The problem with a two-state solution

If statehood presupposes some measure of financial self-sufficiency, the new “State of Palestine” barely qualifies as an intramural club.

Abbas at UN Headquarters in New York 390 (photo credit: reuters)
Abbas at UN Headquarters in New York 390
(photo credit: reuters)
Last September, the Palestinian Authority successfully lobbied the UN General Assembly to be formally ordained an independent state. They were enthusiastically sponsored by the World Bank, the IMF and a host of other nations happy to welcome them to the ranks of full sovereignty. Norwegian Foreign Minister Jonas Gahr Store smugly proclaimed that they were well “above the threshold of a functioning state.”
Well, the devil infamously pitches a tent in the details – all depends on what one means by “functioning” and “state.” If statehood presupposes some measure of financial self-sufficiency, the new “State of Palestine” barely qualifies as an intramural club.
Foreign aid accounts for well over a quarter of their overall budget making their daily governmental operations, and their general solvency, dependent upon the charitable impulses of others. When those pledges don’t arrive, mayhem ensues: Abbas just announced that government employees will only be collecting one half of their salaries until their donors pony up.
KEEP IN mind that one of the basic conditions of statehood, according to the 1933 Montevideo Convention, is the existence of a “stable government.”
Now that Abbas is no longer soliciting the UN for recognition as a state he can sheepishly admit: “We are subject to very sensitive and fateful conditions.”
This combination of fragility and dependence is a startling departure from his previously ringing rhetoric about national independence and self-determination.
And its lack of fiscal integrity is only one indication of how far short the PA falls from any meaningful sense of political autonomy. It should be noted that it has no formal constitution or plans to fashion one. It has something that looks vaguely like a legal system, replete with courts, but no independent judiciary. Absent is a free press, though there is an embarrassing abundance of government sponsored propaganda.
In the place of a univocal military force, they have the infinite conjugations of tribal militias, regional warlords and subnational terrorist organizations.
Instead of a recognizable educational system, they have hate-fomenting madrassas, only regulated to ensure they are sufficiently contemptuous of Israel and its allies.
MOREOVER, ITS limp pantomime of democratic process fails to inspire confidence. President Abbas is now in the seventh year of a four-year presidential term and there are neither plans for a new election nor protests in the streets demanding one. Much of this apathy can be attributed to the widely held perception that his office, and the Palestinian government in general, is an emphysemic lung only sustained by the life support of donor nations. The real power is concentrated in terrorist organizations and their sponsor, Iran.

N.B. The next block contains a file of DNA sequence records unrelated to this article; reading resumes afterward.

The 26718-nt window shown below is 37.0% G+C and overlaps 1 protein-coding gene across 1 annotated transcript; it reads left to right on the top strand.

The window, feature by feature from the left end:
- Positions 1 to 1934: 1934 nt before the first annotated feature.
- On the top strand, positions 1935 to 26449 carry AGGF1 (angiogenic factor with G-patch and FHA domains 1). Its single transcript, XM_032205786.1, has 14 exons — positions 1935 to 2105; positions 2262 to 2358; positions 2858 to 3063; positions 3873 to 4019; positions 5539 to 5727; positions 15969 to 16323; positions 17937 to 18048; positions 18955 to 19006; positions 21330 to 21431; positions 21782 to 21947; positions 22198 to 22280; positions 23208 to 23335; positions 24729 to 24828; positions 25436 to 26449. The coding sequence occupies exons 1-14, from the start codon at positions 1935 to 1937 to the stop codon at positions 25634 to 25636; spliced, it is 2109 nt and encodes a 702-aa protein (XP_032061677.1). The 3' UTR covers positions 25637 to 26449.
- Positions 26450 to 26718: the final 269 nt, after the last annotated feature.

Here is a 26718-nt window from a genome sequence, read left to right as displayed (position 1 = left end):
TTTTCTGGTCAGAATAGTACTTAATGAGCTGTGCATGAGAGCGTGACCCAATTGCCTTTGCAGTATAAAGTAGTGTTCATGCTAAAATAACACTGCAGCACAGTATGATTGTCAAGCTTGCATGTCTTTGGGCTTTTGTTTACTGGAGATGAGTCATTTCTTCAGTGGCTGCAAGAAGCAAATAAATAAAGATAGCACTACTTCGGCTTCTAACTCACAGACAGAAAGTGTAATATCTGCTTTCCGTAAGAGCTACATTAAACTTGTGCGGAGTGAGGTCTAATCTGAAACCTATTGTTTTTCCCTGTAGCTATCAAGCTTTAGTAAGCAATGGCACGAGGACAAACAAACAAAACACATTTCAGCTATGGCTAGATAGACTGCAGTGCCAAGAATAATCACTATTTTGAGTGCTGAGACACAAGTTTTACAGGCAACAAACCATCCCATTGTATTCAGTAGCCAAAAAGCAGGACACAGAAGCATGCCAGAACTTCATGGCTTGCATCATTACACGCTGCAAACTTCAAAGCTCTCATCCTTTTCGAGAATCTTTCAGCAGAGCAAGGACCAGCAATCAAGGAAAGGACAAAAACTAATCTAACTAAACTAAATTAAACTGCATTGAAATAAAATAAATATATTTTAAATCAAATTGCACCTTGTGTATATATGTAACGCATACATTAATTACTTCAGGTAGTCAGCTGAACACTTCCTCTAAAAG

But much of that civic languor is symptomatic of a population that has no tradition of real political participation, the kind that engenders the habits and mores that underwrite not only democratic forms in particular, but a healthy nationalism in general.
Another criterion of statehood as postulated by the Montevideo Convention is the existence of a “permanent population.” This is not merely about warm bodies tethered to a geographical location but a people bound to each other by a sense of belonging, politically congealed by a shared identity.
This is not conjured by legal proclamations or bureaucratic institutions but rather precedes them, even births them.
THE CENTRAL failing of any conceivable two-state solution to the Israeli-Palestinian conflict is that there is only one state and then a swarm of angry factions, unbridled by univocal law. Abbas has no real authorization to broker agreements of behalf of this patchwork quilt of competing interests, and no power to compel them to submit to terms. He could never guarantee Israel peace and security, even if those were goals for which he honestly pined.
Augustine famously remarked that a true commonwealth is held together by a common object of love and an overlapping constellation of interests.
The newly minted State of Palestine is only born out of mutual hate, animated by the desire to destroy a whole people, rather than the passion to sustain their own. Its deepest purpose is not to have a state but to deny the Jews one.
It is not clear that such malignancy can be a sufficient basis for national identity nor it is clear that our legalistic categories of statehood can adequately capture the ancient, theological conflict that rives the Middle East. However, it is now crystal clear that a state cannot simply be created by fiat, UN directed or otherwise.
The writer is the editor-in-chief of and a frequent contributor to Fox News.